Sudan’s capital city Khartoum, the country’s commercial and industrial center, plays an important role as an engine of national and regional economic development in Sudan. With its concentration of urban infrastructure and services, there is a huge gap between Khartoum and the country’s other cities and states, promoting migration to Khartoum, with people seeking better work and living opportunities.
This huge urban migration has other reasons too: an unsettled situation in the country related to political and social conflicts and civil wars, along with environmental factors related to desertification, and drought in some regions.
The city already has a population of over 5 million and covers a total area of over 22,000 sq km. It has a growth rate of 8%. It is surrounded by over 500 villages, and with the speed of urban expansion it will soon include these
Unfortunately, Khartoum does not have the capacity to serve a high number of urban migrants. Its infrastructure, public services, affordable houses, and transportation are inadequate. This has led to deterioration of the city, generating slums, overcrowded roads, pollution, unemployment and poverty.
The horizontal growth of Khartoum has lead to the creation of a ‘super city,’ with the original urban core exhausted and stressed. This situation has created uncertainty when it comes to planning in Khartoum. The change in city size means a change in the volume of the city. Urban sprawl, caused by uncontrolled, uncoordinated and unplanned growth, has led to inefficient resource utilization. This uncontrolled growth, and the increase in city area, has also had environmental impacts, affecting surrounding wildlife and ecosystems , decreasing inner city areas’ contact with nature, loss of farmland, increases in urban temperatures, poor air quality, and decreases in water quality and quantity, which affect human physical and social health.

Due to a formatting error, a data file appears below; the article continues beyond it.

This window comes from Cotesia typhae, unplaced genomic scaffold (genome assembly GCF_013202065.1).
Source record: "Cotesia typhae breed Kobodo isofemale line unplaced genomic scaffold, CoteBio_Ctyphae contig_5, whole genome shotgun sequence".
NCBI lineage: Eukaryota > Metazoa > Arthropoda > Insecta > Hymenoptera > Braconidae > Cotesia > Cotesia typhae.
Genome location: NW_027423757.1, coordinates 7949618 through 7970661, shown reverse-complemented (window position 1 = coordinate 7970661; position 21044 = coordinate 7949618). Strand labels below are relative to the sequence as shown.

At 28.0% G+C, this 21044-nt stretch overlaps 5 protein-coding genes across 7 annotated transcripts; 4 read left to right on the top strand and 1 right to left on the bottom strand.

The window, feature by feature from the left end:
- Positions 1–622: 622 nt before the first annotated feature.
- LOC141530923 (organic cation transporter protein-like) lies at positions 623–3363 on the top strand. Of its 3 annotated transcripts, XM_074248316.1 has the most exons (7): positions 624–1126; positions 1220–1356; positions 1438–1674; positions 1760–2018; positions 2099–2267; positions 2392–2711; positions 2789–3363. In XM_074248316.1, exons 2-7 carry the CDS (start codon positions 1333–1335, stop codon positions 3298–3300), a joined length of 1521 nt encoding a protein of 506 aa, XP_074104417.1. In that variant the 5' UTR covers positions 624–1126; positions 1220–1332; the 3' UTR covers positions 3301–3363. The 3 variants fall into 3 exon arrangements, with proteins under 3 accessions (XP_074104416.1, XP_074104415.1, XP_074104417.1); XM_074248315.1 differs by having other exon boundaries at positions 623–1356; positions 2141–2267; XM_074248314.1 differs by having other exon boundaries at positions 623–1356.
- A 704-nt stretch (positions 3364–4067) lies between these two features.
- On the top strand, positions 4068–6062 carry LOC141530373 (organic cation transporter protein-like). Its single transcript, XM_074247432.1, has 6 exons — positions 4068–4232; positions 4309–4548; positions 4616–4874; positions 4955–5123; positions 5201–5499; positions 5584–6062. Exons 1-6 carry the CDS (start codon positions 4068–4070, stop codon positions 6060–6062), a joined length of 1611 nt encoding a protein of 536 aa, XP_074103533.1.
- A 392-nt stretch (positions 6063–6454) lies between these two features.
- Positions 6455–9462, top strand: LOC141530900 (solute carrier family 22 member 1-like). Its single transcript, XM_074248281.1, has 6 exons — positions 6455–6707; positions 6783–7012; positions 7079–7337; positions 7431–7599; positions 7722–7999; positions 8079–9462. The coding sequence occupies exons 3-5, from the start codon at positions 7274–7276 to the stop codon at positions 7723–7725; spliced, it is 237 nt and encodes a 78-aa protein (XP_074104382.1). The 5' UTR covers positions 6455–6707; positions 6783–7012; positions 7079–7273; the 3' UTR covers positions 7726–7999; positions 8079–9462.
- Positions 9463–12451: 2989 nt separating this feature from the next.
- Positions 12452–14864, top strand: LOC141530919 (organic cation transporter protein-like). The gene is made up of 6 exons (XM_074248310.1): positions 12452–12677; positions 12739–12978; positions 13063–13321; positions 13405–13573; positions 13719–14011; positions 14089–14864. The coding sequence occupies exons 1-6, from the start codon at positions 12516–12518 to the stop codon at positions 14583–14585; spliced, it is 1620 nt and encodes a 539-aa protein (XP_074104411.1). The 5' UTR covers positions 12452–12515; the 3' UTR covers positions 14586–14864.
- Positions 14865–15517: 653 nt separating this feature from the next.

Khartoum needs multiple enhancements in city structure and services, infrastructure and transportation networks, and functional land use distribution. Compact city planning is a critical element for reducing urban sprawl and protecting local climate. Mixed-use development in Khartoum with a combination of residential, commercial, industrial, office, institutional, and other land-uses, can reduce the automobile dependency of completely separate zoning policies. This coupled with transit-oriented development can maximize access to public transport and reduce the use of vehicles for individuals. Inclusion of affordable housing and development of multi-floor and multi-apartment residences will lead to more efficient land use. Infill procedures that create efficient inner city ecological open space networks can also be successful tools for city improvement.
Alia Taha is an architect, city planner, and university teacher living in Omdurman, Kartoum, Sudan. She is interested in identity, vernacular architecture and city morphological forms. Her studies focus on development planning.
Image via Ahmed Rabea.
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